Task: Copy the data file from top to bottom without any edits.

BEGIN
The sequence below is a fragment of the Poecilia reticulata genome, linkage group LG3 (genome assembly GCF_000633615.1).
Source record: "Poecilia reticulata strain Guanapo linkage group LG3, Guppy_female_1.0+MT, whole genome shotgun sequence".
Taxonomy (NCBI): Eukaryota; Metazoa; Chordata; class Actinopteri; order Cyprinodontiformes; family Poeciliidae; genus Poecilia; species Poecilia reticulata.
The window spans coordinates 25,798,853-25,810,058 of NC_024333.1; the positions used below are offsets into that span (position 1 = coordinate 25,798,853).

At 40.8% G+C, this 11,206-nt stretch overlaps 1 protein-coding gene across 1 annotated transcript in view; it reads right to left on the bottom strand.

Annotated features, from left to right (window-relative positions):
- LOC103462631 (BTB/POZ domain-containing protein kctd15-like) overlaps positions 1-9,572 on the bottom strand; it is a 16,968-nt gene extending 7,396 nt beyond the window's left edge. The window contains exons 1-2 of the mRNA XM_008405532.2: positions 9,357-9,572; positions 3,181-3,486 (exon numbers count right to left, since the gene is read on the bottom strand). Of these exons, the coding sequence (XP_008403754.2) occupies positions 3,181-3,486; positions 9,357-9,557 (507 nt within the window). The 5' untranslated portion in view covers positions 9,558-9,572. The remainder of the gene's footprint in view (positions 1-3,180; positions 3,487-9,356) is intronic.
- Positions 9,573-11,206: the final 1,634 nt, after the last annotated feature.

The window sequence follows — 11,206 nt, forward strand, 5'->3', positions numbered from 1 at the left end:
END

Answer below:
The sequence below is a fragment of the Poecilia reticulata genome, linkage group LG3 (genome assembly GCF_000633615.1).
Source record: "Poecilia reticulata strain Guanapo linkage group LG3, Guppy_female_1.0+MT, whole genome shotgun sequence".
Taxonomy (NCBI): Eukaryota; Metazoa; Chordata; class Actinopteri; order Cyprinodontiformes; family Poeciliidae; genus Poecilia; species Poecilia reticulata.
The window spans coordinates 25,798,853-25,810,058 of NC_024333.1; the positions used below are offsets into that span (position 1 = coordinate 25,798,853).

At 40.8% G+C, this 11,206-nt stretch overlaps 1 protein-coding gene across 1 annotated transcript in view; it reads right to left on the bottom strand.

Annotated features, from left to right (window-relative positions):
- LOC103462631 (BTB/POZ domain-containing protein kctd15-like) overlaps positions 1-9,572 on the bottom strand; it is a 16,968-nt gene extending 7,396 nt beyond the window's left edge. The window contains exons 1-2 of the mRNA XM_008405532.2: positions 9,357-9,572; positions 3,181-3,486 (exon numbers count right to left, since the gene is read on the bottom strand). Of these exons, the coding sequence (XP_008403754.2) occupies positions 3,181-3,486; positions 9,357-9,557 (507 nt within the window). The 5' untranslated portion in view covers positions 9,558-9,572. The remainder of the gene's footprint in view (positions 1-3,180; positions 3,487-9,356) is intronic.
- Positions 9,573-11,206: the final 1,634 nt, after the last annotated feature.

The window sequence follows — 11,206 nt, forward strand, 5'->3', positions numbered from 1 at the left end: